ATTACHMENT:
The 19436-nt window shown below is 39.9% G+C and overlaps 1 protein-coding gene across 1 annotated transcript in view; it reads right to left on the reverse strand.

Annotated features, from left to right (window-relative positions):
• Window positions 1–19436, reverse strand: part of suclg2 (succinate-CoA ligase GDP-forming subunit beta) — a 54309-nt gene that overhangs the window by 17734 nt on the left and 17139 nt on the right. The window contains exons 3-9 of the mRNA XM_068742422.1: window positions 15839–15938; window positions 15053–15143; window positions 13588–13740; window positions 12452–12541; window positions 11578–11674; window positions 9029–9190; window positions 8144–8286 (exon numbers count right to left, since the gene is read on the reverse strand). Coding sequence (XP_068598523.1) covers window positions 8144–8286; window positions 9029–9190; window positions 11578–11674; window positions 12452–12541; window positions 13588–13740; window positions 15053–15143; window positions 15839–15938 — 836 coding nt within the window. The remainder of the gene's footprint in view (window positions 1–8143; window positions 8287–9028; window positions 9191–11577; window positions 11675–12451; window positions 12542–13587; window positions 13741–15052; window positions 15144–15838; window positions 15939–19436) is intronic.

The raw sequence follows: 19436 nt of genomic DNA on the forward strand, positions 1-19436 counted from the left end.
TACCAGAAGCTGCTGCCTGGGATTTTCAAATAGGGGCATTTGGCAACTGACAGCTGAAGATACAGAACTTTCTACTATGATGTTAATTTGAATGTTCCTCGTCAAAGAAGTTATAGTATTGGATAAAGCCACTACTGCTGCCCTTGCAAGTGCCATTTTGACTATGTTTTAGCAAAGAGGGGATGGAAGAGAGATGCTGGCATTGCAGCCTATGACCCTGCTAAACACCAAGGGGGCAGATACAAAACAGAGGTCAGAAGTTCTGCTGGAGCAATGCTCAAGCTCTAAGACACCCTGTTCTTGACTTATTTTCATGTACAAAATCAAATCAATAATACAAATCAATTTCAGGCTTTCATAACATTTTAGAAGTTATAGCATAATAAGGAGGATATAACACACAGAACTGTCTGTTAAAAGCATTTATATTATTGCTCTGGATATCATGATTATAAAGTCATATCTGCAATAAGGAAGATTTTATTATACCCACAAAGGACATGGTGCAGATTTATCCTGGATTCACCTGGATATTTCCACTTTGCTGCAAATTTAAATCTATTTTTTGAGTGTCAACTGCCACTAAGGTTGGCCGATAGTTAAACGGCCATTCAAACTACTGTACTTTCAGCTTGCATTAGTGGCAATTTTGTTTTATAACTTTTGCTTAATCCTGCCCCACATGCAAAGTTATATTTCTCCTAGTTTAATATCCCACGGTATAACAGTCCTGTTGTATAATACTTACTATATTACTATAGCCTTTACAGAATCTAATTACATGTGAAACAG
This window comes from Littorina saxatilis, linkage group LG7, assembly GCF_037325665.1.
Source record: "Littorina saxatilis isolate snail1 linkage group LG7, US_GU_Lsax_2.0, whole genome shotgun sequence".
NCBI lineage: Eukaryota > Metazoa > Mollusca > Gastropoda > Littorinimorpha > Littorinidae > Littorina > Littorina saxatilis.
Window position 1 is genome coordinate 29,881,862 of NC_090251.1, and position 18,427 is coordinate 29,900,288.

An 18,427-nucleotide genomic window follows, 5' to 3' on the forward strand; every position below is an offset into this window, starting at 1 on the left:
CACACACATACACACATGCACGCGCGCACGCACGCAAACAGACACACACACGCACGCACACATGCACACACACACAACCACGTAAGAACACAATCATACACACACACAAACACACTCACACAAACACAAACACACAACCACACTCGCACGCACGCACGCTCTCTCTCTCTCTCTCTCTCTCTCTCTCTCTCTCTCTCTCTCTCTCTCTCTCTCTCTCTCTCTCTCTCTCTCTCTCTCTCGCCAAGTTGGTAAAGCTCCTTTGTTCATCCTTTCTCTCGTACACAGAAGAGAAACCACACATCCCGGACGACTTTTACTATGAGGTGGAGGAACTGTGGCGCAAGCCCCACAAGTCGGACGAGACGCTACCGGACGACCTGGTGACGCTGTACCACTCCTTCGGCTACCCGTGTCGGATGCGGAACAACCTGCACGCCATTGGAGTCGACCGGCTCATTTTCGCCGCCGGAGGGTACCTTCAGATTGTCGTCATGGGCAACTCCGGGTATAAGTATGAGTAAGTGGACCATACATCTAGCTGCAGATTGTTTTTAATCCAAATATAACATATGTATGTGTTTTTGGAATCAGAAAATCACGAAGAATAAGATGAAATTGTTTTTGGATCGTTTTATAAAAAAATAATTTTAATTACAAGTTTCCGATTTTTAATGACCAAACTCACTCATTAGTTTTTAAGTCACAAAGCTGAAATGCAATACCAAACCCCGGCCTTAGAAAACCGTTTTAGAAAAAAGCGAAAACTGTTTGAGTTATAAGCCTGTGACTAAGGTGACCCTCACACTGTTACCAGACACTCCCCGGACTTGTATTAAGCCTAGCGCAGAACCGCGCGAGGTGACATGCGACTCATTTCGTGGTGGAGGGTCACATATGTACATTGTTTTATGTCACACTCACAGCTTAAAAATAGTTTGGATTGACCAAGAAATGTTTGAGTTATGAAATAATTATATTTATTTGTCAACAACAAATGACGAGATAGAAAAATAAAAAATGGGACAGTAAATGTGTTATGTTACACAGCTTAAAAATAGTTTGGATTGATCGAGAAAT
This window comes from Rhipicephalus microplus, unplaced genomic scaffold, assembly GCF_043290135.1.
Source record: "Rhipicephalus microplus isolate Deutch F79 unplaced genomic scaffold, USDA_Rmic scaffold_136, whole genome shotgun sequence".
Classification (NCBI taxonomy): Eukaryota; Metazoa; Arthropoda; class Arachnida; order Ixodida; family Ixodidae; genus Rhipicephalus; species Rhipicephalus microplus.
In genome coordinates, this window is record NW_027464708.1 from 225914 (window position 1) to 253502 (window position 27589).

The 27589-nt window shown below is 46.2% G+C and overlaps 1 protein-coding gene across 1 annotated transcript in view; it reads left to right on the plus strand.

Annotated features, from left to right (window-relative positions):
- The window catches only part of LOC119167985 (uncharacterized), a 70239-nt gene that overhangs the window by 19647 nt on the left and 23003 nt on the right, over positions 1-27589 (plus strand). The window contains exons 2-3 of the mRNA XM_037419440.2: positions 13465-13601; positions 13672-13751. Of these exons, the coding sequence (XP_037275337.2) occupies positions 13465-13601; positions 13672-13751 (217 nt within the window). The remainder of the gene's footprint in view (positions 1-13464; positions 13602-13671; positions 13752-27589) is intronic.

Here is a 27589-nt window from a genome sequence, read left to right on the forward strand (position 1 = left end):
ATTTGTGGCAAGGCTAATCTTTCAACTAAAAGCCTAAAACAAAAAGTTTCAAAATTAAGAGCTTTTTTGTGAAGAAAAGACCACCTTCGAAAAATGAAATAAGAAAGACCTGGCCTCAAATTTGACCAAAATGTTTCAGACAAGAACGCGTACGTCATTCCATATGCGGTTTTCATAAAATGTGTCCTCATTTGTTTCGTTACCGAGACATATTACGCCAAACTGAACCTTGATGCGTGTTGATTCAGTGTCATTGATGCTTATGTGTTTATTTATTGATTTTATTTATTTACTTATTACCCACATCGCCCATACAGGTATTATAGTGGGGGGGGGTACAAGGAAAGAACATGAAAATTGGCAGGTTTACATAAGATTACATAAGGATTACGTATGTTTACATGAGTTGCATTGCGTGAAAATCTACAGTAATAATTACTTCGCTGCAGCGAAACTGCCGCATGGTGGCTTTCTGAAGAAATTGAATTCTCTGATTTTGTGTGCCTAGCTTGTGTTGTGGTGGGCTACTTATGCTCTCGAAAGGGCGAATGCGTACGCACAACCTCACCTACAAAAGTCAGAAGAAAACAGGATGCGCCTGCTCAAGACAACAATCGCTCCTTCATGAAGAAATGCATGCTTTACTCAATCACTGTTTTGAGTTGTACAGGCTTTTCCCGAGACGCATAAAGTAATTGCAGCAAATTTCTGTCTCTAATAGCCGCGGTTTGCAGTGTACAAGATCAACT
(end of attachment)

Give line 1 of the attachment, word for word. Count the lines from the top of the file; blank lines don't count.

The 19436-nt window shown below is 39.9% G+C and overlaps 1 protein-coding gene across 1 annotated transcript in view; it reads right to left on the reverse strand.